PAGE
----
YOU ARE HERE: LAT HomeCollections


No Trikes for These Tykes

For a growing number of kids, drag racing has become the sport of choice.


Snuggled into the seat of a sleek, low-to-the-ground dragster, Mallory O'Brien is unrecognizable in a shiny black helmet, thick gloves and fire-retardant clothing. The Too Hot to Handle monogram on the side of her pointy racing machine is an intimidating sight at the starting line. O'Brien studies the tree--the vertically stacked starting lights between the two racing lanes.

Yellow, yellow, yellow, green! Too Hot zips down the straight one-eighth-mile stretch of Pomona Raceway, going nearly 60 mph.

O'Brien appears to have already mastered the mental, physical and mechanical demands of the sport in only her second year as a drag racer. But one thing annoys her, and that's the reaction--mostly from outside the racing community--to her gender. About one-third of the competitors in the Pomona racing league are female, so she thinks being a girl is not a big deal.

What is a big deal, however, is her age. O'Brien is only 10 years old.

Credit the National Hot Rod Assn. (NHRA) with taking toys out of the hands of children and replacing them with Briggs & Stratton 5-horsepower engines.

And, although it seems scary, in the four years juniors have been racing at Pomona, there has never been a racing accident, according to George Phillips, NHRA director of field services. The reason is that, although the cars can go up to 60 mph for younger drivers and 80 mph for the older kids, the safety precautions are as elaborate as for the top-fuel drivers who go 300 mph. Besides the helmets and other safety clothing the kids wear, there are also roll bars on the cars and the young drivers don't have any curves or corners to maneuver.

In just six years, the Jr. Drag Racing League has developed a 10-race series that is held at 120 tracks around the country, including O'Brien's home track in Pomona (others include Rialto, Palmdale, Bakersfield and San Diego). The series culminates with a national competition, which this year is set for the last weekend in July in Denver.

The dragsters are half-scale replicas of the top-fuel dragsters on the pro circuit and go half the distance. Some of the cars are owned by parents, others by sponsors. Some drivers share their cars, especially siblings who compete in different age groups. The divisions begin with 8- to 9-year-olds, followed by 10-11, 12-13 and 14-17.

The philosophy behind the junior racing, said Marilyn Ablott, an NHRA employee whose 11-year-old son, Andy, is in his first year behind the wheel, is that racing "is an alternative to gangs and drugs. Not every kid is good in baseball or good in soccer, and we want kids to have a reason to stay in school and get good grades."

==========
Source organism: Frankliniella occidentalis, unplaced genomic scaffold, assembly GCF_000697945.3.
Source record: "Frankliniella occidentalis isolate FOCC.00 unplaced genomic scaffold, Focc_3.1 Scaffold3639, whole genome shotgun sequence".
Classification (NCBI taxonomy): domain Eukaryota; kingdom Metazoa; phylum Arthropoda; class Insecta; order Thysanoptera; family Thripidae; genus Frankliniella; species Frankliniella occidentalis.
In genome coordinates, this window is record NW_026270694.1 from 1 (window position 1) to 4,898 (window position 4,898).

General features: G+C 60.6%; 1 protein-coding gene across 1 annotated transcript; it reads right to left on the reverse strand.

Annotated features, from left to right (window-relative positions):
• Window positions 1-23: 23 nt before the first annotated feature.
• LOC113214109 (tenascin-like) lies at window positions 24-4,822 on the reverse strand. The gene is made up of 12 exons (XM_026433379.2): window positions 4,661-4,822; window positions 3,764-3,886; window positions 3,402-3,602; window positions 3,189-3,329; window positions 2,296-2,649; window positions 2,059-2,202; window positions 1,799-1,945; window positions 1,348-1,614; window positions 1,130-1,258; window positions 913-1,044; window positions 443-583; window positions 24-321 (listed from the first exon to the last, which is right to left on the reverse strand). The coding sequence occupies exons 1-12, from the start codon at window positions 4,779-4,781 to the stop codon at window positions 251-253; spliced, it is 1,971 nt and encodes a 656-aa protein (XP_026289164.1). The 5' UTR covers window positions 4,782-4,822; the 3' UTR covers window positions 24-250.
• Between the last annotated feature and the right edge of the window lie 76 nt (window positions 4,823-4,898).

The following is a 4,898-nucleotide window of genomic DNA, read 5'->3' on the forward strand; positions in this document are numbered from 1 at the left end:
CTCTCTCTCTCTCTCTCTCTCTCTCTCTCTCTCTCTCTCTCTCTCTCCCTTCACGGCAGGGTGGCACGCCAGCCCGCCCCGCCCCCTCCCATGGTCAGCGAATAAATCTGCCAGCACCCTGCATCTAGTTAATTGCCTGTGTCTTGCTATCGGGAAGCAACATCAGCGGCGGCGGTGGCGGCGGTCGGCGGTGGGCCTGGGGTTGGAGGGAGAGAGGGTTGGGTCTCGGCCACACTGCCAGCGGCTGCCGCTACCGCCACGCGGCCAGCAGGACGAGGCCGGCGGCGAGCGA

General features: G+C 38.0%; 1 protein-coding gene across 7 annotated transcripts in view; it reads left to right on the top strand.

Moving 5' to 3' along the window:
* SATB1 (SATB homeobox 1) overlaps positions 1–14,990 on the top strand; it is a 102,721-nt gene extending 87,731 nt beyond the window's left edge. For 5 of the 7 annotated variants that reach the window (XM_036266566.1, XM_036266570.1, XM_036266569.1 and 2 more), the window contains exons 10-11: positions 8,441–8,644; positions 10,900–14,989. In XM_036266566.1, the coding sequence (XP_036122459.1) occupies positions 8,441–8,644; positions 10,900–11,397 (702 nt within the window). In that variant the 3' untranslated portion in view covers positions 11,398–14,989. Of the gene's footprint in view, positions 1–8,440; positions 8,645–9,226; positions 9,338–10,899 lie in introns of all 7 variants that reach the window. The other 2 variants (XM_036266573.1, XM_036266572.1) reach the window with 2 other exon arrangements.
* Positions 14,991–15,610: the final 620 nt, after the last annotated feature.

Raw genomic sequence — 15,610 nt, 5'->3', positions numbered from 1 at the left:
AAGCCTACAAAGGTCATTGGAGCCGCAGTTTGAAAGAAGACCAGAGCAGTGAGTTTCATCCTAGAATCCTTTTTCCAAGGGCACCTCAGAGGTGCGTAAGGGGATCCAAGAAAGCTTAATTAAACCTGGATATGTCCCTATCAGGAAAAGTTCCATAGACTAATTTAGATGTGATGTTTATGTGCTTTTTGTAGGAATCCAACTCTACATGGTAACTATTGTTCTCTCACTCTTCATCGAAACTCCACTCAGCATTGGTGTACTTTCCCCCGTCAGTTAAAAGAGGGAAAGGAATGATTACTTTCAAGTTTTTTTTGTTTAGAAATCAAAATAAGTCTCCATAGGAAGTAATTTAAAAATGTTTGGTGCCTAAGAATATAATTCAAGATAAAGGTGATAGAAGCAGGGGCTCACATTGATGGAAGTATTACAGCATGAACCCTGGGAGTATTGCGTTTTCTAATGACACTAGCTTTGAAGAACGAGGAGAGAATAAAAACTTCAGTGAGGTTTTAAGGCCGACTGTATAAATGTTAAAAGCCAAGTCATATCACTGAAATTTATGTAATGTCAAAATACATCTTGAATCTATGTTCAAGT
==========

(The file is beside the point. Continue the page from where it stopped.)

From the NHRA's viewpoint, it's also a good way to get kids interested in racing, whether as a spectator or as a future participant.

"As a mother," Ablott said, "I think Andy is learning to be a good sport; he's having fun--and keeping his grades up in school. He knows if he doesn't keep his grades up, he's not going to drive."

The sport is not cheap, with the average dragster costing $3,000 to $4,000. Most kids get sponsors to cover the cost of entry fees, clothing, gas and oil. But, as Phillips, likes to put it: "If Dad plays golf, he probably spends as much as it would take to run the car. There are all kinds of ways to spend money on a hobby."

And, NHRA's Phillips added, the entire family gets involved in drag racing. "The family becomes the team, the parents don't just drop the kids off," he says.

Although the driver is the center of attention for the 10 to 12 seconds of the race, the preparation takes days, and race day is an all-day commitment.

"My parents take care of my car," Mallory said. "My grandma comes out every week to watch. My mom makes sure I get my time slip, Dad gets the car ready, Grandpa starts it and my little brother Billy is in my pit crew."

The Cox family takes its dedication to the sport even further. Known around the track as the "Mr. Toads" (in honor of Grandpa "Toad" Cox, their sponsor), the three racers in the family are Del Cox Jr., 15, and his cousins, Chris Bond, 11, and Christina Bond, 13. The troupe travels to racetracks every weekend in a custom trailer driven by Del Sr. Uncle Fred maintains the cars, Aunt Sharon helps prepare the picnic-style meals. The family trailer hauls 10 race cars and sleeps several people--and has all the comforts of home, including a shower, TV and VCR.

Del Sr. has been taking his son, now among the top drivers in his age category, to drag races since the child was 2. About six years ago, they were at a Las Vegas track where the Jr. Drag Racing league was running. "I said, 'We need that here,' " Del Sr. said. "This is the greatest thing they've done for kids since Little League."

Ralph Hinds, the late CEO of the Los Angeles County fairgrounds, made it all possible, opening the Pomona Raceway to junior racers four years ago. Since then, Pomona has become the largest track for juniors in Southern California.

Los Angeles Times Articles